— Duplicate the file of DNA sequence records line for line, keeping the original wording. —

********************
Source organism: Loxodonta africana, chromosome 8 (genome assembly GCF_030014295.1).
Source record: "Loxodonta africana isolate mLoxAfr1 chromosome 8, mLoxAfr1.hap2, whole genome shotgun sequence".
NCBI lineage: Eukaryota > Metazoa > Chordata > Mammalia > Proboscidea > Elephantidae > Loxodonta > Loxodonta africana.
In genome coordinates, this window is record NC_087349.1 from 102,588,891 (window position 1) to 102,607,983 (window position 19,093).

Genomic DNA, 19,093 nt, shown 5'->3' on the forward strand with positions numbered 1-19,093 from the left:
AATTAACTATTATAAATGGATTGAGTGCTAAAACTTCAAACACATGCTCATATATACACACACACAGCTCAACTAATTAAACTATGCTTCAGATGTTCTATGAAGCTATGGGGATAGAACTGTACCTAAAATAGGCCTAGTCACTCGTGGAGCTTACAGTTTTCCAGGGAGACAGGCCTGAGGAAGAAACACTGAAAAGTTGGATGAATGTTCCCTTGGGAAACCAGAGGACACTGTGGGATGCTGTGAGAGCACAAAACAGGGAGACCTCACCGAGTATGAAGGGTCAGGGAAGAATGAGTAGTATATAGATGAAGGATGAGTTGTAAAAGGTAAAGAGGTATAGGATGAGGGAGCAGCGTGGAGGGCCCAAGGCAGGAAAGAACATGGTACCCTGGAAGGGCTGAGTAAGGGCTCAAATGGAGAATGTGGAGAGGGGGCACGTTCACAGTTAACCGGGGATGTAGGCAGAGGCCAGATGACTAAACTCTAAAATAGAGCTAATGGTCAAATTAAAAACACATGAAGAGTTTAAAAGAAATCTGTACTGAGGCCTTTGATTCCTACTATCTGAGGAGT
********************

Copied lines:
Source organism: Loxodonta africana, chromosome 8 (genome assembly GCF_030014295.1).
Source record: "Loxodonta africana isolate mLoxAfr1 chromosome 8, mLoxAfr1.hap2, whole genome shotgun sequence".
NCBI lineage: Eukaryota > Metazoa > Chordata > Mammalia > Proboscidea > Elephantidae > Loxodonta > Loxodonta africana.
In genome coordinates, this window is record NC_087349.1 from 102,588,891 (window position 1) to 102,607,983 (window position 19,093).

Genomic DNA, 19,093 nt, shown 5'->3' on the forward strand with positions numbered 1-19,093 from the left:
AATTAACTATTATAAATGGATTGAGTGCTAAAACTTCAAACACATGCTCATATATACACACACACAGCTCAACTAATTAAACTATGCTTCAGATGTTCTATGAAGCTATGGGGATAGAACTGTACCTAAAATAGGCCTAGTCACTCGTGGAGCTTACAGTTTTCCAGGGAGACAGGCCTGAGGAAGAAACACTGAAAAGTTGGATGAATGTTCCCTTGGGAAACCAGAGGACACTGTGGGATGCTGTGAGAGCACAAAACAGGGAGACCTCACCGAGTATGAAGGGTCAGGGAAGAATGAGTAGTATATAGATGAAGGATGAGTTGTAAAAGGTAAAGAGGTATAGGATGAGGGAGCAGCGTGGAGGGCCCAAGGCAGGAAAGAACATGGTACCCTGGAAGGGCTGAGTAAGGGCTCAAATGGAGAATGTGGAGAGGGGGCACGTTCACAGTTAACCGGGGATGTAGGCAGAGGCCAGATGACTAAACTCTAAAATAGAGCTAATGGTCAAATTAAAAACACATGAAGAGTTTAAAAGAAATCTGTACTGAGGCCTTTGATTCCTACTATCTGAGGAGT